Information about Lyall Bay, what's done there and who does it
Windsurfing - Waves, Racing, Freestyle, Bump n Jump, Just Cruising, Grovel/Swim
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Level Advanced, to kite Lyall you must be able to competently kite up wind, be able to comfortably pop waves (practice on Waikanae), and have strong spatial awareness of your kite at all times (even if you are underwater)
Wind Direction SE through to SW although can be gusty in SW due to the hills on the Western side.
Lyall Bay is a long (narrow) sandy bay located next to Wellington's airport and faces the Cook Strait. Picks-up a lot of southerly swell and the waves can get quite powerful with an onshore beach break. Combination of heavy waves, gusty onshore winds, windsurfers, proximity to the road (and buildings on the beach) make it unsuitable for any but extremely experienced riders. It is often necessary to have to jump over breaking waves in order to sail out. Upwind sailing, and jumping and jibing are necessary skills for sailing at Lyall. If you cannot confidently perform all of these skills, when it is blowing a southerly, please sail at Petone which is more suitable for beginners/intermediate kitesurfers.
The word: Awesome spot, can get massive waves
Before sailing in Lyall Bay you MUST contact the airport control tower (particularly if you're the first there) and ask permission prior to launch (04) 387 1980. The control tower has the full responsibility for all airspace around the area and has the power to stop kites flying at Lyall. Some people have already been pulled over by airport security for launching without warning. Please obey their instructions and keep them happy. Local kitesurfers have worked hard to maintain a good working relationship with the control tower. Please respect these guidelines to keep Lyall bay open to kitesurfers.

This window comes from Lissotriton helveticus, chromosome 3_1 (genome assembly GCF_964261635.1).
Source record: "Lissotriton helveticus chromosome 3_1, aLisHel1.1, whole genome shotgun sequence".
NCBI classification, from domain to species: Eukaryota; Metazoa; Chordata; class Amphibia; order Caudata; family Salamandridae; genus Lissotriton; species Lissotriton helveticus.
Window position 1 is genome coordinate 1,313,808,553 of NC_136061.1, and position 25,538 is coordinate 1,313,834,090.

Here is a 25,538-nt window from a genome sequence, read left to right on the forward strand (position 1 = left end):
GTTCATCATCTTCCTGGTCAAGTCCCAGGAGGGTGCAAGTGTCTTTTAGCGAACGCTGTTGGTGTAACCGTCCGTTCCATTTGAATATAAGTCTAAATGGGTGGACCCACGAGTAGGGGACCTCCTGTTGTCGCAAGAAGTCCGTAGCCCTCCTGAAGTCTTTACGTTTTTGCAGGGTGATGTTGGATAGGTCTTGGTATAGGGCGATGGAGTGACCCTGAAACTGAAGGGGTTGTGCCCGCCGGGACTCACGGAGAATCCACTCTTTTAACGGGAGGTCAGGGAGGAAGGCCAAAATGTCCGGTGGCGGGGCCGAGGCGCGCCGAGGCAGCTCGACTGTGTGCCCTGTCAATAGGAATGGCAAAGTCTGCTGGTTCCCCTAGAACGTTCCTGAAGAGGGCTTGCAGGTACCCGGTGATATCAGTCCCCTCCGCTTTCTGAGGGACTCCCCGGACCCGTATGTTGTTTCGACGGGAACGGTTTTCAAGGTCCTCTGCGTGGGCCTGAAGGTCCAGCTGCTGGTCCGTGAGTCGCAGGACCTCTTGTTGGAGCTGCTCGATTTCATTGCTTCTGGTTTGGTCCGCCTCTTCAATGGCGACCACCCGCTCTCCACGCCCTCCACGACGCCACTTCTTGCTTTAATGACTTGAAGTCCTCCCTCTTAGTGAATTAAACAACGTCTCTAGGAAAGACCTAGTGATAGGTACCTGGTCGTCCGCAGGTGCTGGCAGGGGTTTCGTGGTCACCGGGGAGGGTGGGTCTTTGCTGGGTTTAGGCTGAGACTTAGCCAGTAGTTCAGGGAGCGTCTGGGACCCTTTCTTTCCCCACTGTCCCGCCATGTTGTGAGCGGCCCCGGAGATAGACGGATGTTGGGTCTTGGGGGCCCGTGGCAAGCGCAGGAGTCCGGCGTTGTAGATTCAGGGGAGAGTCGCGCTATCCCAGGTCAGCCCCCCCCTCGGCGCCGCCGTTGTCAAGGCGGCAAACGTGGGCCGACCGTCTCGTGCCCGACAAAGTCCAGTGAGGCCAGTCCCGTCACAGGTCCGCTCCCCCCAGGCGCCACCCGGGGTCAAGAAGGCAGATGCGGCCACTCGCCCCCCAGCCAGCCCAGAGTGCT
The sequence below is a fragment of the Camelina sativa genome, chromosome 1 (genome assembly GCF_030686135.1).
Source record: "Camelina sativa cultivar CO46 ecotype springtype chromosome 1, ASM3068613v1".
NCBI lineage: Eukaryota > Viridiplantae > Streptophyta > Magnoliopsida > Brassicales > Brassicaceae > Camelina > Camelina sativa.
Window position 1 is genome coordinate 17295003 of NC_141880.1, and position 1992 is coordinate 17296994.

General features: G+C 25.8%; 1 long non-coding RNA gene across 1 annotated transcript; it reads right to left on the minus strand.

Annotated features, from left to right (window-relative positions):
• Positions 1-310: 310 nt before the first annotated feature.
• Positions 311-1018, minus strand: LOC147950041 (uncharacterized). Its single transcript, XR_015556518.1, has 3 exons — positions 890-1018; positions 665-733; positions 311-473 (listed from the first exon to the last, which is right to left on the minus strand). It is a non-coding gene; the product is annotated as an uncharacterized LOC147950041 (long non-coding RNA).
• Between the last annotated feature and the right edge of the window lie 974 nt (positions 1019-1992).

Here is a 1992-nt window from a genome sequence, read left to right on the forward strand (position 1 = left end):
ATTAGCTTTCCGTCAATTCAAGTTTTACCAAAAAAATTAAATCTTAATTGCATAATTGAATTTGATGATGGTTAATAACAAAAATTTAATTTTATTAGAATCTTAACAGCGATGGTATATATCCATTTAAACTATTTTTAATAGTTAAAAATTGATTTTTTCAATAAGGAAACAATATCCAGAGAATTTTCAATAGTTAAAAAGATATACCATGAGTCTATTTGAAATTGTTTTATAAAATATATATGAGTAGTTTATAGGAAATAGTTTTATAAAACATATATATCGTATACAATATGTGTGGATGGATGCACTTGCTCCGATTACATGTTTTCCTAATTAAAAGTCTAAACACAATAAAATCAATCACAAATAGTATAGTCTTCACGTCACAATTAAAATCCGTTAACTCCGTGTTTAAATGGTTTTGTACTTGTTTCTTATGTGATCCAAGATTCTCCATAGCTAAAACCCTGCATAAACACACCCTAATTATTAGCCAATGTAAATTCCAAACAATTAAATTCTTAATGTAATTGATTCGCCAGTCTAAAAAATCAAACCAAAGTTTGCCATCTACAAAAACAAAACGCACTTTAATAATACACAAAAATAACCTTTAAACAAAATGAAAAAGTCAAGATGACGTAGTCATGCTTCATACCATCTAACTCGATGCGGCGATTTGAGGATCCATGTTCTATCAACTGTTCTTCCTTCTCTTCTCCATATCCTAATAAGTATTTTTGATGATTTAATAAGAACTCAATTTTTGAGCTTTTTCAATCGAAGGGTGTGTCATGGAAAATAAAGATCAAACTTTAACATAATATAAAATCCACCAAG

Special Circumstances on Lyall
These rules apply elsewhere but we are under the watchful eye of the airport, the surf club and the harbour master, it is not uncommon elsewhere in New Zealand that kiters are restricted on beaches, we need to preserve our integrity by realising we are one user of the beach and take special care on all beaches, lyall in particular can be a log jam and is very dangerous.
- give the public 50m space at all times, watch the lauch, wait for people to walk
- when riding past surfers, avoid spraying them with your wash, it can hurt if you get too close
- do not fly your kite over people when walking on the beach, send it to the other side of the window and then walk around them
- do not ride through surf events, get upwind and get around them.
Setting up for the Launch
The only place to set-up, launch and land in Lyall bay is at the far west end/corner of the beach, in front of the toilet block, where the windsurfers also rig and launch from. This the most upwind point in the bay. Launching anywhere east of the lifesaving club buildings is not advisable as it is almost impossible to sail upwind through the shorebreak here. Please do NOT attempt to launch down at the east end of the beach by the airport.The beach is long and sandy but can be very narrow at high tide, so launching is recommended at low tide. A main road runs adjacent to the beach and not only does it have the usual power lines but also has high voltage bus power cables too. Launching in the corner can be gusty. Definitely not a place for the novice!
On the Water
Sailing is restricted to the west side of the bay, the Briscoes building marks the end of the fly zone, even better turn back at the ACCOUNTANTS building. Lyall Bay offers some of Wellingtons best conditions with good wind and waves for the advanced rider. The normal Southerly wind is cross-onshore from the right meaning starboard tack to get out through the surf. Lyall throws up some great rideable waves which can be ridden upwind (port tack) or down-the-line on starboard.
edited by yakernz 09.07.09
Lyall Bay can radically change its face from gale force onshore beachdump to serious down-the-line conditions with cross-offshore winds and waves coming through in Taranaki style sets. Watch out for big southerly swells in combination with a very N to NE wind. Launch as usual from western end of bay. Works best around low tide. Wind can be super gusty, only for experienced sailors, other will struggle to a) get out through the waves b) to actually catch a wave. Good for 3-4 bottom turns and big aerials. Very fast.
If sharing the waves with surfers and swimmers, make sure that you always give them a wide berth and give them priority to the wave. Our continued access to this beach depends on maintaining our good relationships with the other beach users.
edited by jcourt 15.06.09